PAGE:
When one of my twitter followers/blogging colleagues took the initiative to contact WordPress about their decision to highlight “racialized posts” on the Freshly Pressed page, the response she received was “what does ‘racialized’ mean?” In other words, not only are the people at WordPress picking posts with racialized and/or racist content as the best of the best blogs on their site but they are not educated enough about diversity to even name what they are doing and own, defend, or change their decisions.

So I decided to help them. Ok, well only indirectly. What I decided to do is document the disparity for all of you and to ask you to link to these Wednesday posts as a way to raise awareness about the problem. Hopefully, instead of getting further marginalized by my blog hosts, this will foster some learning and growth. If not, I’m sure it will make for great publication and presentation material the next time I am asked to present on social media at a conference or write about it for a journal or anthology.

simplyzesty.com

The Project: Every Wednesday I will present several stats related to highlighted posts on Freshly Pressed designed to show who and what is being valued and who and what is being erased.

The Method: The same questions will be asked of, data collected on, each Freshly Pressed post and the information will be made available here in both raw and analyzed form

While I have tried to remain consistent with the questions I’ve asked, the first week of collecting data has raised some important questions about unmarked distinctions in what I have been tracking. For instance do posts that have been marked as “white identified”, ie those that assume a white audience without racializing that assumption in offensive ways, always reflect race or does it some times reflect race and class together? Why did I choose to track sexism but not gender, when both of these seem like salient variables? And when a post is marked down as having photos of white people, should the number of photos be counted? ie if there are 12 photos and only one has a white person in it, then is it misleading to say this is the same as a blog that has 5 photos all of which are of white people? And should a photo be counted twice if it has a white person and a person of color (ie once for a white photo and once for a poc photo) or should there be a third category for mulitcultural photo? It seems to me that these distinctions matter when trying to quantify the identity politics, particularly racial ones, that seem to underpin the Freshly Pressed section of WordPress and ultimately the success of certain bloggers over others and the face of WordPress overall. So I;m still tweaking the questions/data collection process and it will likely look different from week to week until I am satisfied with a core set of questions. What this means is that some sets will not be comparable to others when all is said and done. For blogging purposes however, the key information will remain the same.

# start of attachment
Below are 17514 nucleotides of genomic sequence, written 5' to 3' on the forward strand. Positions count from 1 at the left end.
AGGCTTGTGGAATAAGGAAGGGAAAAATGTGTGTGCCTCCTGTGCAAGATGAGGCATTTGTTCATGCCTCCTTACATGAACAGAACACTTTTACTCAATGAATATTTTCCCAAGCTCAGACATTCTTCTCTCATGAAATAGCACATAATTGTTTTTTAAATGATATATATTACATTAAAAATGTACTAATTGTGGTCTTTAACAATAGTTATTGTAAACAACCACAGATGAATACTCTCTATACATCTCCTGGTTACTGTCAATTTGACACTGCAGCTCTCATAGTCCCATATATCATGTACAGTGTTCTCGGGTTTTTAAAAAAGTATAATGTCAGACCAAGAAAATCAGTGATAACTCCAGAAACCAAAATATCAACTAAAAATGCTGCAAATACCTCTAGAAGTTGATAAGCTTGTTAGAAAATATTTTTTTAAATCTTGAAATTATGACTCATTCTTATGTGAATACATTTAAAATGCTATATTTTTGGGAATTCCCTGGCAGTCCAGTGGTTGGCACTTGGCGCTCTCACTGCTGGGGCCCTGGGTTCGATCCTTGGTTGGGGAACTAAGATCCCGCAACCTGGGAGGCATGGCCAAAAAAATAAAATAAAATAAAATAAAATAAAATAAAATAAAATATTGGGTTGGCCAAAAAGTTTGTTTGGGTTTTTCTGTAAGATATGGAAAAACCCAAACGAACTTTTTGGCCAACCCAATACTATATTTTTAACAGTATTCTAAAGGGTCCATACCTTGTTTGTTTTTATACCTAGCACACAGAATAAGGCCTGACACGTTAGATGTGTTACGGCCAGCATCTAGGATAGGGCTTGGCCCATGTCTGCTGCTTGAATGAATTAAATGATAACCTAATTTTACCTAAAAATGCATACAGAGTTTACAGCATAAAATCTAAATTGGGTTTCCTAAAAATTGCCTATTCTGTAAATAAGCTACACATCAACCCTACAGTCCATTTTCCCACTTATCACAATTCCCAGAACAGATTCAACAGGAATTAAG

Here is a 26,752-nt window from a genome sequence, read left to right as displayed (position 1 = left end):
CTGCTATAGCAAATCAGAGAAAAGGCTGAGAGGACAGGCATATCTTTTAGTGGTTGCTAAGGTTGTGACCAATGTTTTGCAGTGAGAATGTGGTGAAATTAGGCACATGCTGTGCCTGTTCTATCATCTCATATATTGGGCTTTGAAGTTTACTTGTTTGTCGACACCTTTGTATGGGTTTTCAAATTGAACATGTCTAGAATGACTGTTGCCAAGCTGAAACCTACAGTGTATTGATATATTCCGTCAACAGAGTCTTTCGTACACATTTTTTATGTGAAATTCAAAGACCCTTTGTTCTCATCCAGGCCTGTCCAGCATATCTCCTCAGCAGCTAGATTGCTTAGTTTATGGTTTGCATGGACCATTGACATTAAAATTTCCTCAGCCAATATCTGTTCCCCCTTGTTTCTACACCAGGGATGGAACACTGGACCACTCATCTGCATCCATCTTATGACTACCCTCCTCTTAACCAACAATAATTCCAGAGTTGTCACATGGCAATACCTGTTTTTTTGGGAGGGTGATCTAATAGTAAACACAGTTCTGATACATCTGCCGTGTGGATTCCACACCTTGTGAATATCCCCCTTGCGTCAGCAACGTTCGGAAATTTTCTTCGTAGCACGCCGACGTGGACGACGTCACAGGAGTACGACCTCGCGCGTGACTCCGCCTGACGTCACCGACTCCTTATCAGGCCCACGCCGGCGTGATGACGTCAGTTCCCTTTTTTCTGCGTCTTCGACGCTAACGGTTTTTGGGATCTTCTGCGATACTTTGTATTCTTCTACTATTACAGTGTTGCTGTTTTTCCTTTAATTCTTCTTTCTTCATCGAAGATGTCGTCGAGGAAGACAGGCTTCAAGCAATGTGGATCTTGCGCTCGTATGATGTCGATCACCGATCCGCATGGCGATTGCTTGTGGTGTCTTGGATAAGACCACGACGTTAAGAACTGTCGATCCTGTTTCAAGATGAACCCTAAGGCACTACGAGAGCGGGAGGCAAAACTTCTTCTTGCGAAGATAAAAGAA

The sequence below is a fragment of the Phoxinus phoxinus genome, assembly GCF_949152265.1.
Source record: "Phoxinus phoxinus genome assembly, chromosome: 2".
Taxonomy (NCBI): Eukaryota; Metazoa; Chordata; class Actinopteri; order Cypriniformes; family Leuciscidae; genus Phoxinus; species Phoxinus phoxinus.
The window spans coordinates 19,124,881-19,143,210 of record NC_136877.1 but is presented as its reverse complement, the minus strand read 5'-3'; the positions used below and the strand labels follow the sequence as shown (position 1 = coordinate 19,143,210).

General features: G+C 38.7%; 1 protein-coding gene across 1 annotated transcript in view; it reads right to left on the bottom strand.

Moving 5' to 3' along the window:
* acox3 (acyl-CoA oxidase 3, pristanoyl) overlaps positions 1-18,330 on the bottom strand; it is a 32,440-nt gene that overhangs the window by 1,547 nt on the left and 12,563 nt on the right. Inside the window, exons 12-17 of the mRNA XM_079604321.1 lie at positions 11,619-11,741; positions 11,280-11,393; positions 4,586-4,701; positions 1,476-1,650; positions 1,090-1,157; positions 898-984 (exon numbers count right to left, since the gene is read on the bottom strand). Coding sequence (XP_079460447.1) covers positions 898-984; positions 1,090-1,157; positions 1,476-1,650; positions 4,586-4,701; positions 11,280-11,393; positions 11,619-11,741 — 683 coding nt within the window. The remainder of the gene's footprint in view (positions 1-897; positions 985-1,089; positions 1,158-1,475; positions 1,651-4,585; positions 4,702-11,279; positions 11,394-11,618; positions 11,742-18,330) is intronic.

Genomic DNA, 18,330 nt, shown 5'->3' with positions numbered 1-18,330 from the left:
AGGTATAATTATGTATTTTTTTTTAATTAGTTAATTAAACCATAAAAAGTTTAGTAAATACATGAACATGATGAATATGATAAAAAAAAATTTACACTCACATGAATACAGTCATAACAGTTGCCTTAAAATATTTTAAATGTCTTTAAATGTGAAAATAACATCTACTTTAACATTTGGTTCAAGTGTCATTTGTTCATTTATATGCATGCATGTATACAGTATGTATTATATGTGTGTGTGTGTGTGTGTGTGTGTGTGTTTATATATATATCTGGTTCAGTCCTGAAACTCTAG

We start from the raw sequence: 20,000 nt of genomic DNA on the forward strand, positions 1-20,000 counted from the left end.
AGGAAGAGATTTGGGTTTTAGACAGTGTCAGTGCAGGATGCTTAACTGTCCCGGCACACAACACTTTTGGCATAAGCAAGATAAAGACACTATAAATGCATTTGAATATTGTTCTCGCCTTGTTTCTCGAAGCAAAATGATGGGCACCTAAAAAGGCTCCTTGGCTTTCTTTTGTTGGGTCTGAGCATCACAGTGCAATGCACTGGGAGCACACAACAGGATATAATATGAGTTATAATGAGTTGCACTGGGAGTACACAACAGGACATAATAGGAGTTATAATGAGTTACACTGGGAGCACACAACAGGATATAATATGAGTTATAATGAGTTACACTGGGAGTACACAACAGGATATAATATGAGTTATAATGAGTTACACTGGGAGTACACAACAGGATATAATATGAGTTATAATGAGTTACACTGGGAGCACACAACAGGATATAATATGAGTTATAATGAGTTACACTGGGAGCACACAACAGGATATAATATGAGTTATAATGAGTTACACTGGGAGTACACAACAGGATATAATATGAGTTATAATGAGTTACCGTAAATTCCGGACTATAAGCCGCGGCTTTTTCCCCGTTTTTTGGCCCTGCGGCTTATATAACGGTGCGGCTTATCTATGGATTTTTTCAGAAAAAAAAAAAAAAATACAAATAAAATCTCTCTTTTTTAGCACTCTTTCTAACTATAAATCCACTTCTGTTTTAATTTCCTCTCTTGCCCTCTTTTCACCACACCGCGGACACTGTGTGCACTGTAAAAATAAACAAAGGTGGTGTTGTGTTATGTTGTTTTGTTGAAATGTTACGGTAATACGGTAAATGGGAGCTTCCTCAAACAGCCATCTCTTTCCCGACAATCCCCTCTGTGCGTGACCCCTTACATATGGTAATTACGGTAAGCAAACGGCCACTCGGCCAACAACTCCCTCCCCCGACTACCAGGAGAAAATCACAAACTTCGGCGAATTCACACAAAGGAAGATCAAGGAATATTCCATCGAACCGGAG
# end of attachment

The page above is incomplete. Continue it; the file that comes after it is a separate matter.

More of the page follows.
So Here is the raw data for week 1:

Every week there are 11-12 posts highlighted per weekday on Freshly Pressed. On the weekend 1-2 new posts maybe added to the highlighted posts for Friday, knocking off 1-2 Friday posts. The number of bloggers and blog posts available to choose from varies but on average there are between 277,000 and 278,000 bloggers and 300,000-360,000 posts from which to choose from. The number of bloggers of color, queer bloggers, female bloggers, etc. is unknown however several of the more recognized blogs from perspectives written by traditionally marginalized authors as well as academic blogs are housed on WordPress.com or wordpress.org vs alternative sites.